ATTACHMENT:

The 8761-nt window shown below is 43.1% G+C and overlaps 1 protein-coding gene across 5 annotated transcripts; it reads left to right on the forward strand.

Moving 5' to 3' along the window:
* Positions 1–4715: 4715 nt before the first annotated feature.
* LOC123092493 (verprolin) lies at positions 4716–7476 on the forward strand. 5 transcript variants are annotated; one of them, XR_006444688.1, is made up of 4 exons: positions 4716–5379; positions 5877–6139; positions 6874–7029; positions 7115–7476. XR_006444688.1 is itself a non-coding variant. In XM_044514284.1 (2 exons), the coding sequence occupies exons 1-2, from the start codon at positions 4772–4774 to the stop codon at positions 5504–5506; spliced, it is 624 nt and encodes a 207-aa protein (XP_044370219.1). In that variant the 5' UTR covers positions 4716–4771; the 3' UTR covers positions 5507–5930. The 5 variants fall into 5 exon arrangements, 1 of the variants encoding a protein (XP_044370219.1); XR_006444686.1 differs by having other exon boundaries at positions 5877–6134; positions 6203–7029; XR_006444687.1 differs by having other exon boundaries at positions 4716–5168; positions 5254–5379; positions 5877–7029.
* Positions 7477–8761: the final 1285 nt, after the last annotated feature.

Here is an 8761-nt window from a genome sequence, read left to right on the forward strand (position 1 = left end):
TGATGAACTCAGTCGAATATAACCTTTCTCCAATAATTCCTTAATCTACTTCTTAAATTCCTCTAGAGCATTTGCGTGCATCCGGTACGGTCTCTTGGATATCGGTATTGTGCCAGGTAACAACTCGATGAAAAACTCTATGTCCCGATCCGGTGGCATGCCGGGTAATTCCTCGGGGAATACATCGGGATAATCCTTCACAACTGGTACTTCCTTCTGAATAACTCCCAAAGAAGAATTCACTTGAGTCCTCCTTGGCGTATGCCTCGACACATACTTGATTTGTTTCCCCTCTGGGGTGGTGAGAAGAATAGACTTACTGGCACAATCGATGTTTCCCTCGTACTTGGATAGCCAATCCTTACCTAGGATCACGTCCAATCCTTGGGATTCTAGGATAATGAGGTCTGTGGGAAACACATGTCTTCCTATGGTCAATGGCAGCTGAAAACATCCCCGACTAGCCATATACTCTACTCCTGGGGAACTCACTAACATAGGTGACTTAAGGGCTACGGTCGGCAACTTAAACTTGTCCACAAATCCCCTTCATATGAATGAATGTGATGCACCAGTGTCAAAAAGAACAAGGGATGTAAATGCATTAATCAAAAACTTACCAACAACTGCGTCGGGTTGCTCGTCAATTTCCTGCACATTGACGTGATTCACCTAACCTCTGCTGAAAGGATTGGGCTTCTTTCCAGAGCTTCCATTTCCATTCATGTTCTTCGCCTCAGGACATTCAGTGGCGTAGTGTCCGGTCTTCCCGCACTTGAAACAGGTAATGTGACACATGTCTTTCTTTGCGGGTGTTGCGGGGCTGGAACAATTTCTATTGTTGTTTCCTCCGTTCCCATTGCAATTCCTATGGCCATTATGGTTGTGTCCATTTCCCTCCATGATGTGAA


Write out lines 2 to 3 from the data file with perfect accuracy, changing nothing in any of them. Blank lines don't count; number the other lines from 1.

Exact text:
Moving 5' to 3' along the window:
* Positions 1–4715: 4715 nt before the first annotated feature.